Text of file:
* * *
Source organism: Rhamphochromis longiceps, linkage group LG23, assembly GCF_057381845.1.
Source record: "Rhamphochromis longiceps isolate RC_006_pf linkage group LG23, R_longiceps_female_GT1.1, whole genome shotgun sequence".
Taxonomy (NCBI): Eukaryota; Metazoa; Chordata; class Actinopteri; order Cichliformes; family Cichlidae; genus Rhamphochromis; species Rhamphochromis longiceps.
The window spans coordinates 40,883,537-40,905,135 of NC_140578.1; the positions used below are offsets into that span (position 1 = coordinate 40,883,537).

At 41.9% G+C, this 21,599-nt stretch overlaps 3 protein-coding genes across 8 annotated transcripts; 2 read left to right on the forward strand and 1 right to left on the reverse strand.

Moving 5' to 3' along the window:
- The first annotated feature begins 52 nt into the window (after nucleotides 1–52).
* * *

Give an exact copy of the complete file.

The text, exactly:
Source organism: Rhamphochromis longiceps, linkage group LG23, assembly GCF_057381845.1.
Source record: "Rhamphochromis longiceps isolate RC_006_pf linkage group LG23, R_longiceps_female_GT1.1, whole genome shotgun sequence".
Taxonomy (NCBI): Eukaryota; Metazoa; Chordata; class Actinopteri; order Cichliformes; family Cichlidae; genus Rhamphochromis; species Rhamphochromis longiceps.
The window spans coordinates 40,883,537-40,905,135 of NC_140578.1; the positions used below are offsets into that span (position 1 = coordinate 40,883,537).

At 41.9% G+C, this 21,599-nt stretch overlaps 3 protein-coding genes across 8 annotated transcripts; 2 read left to right on the forward strand and 1 right to left on the reverse strand.

Moving 5' to 3' along the window:
- The first annotated feature begins 52 nt into the window (after nucleotides 1–52).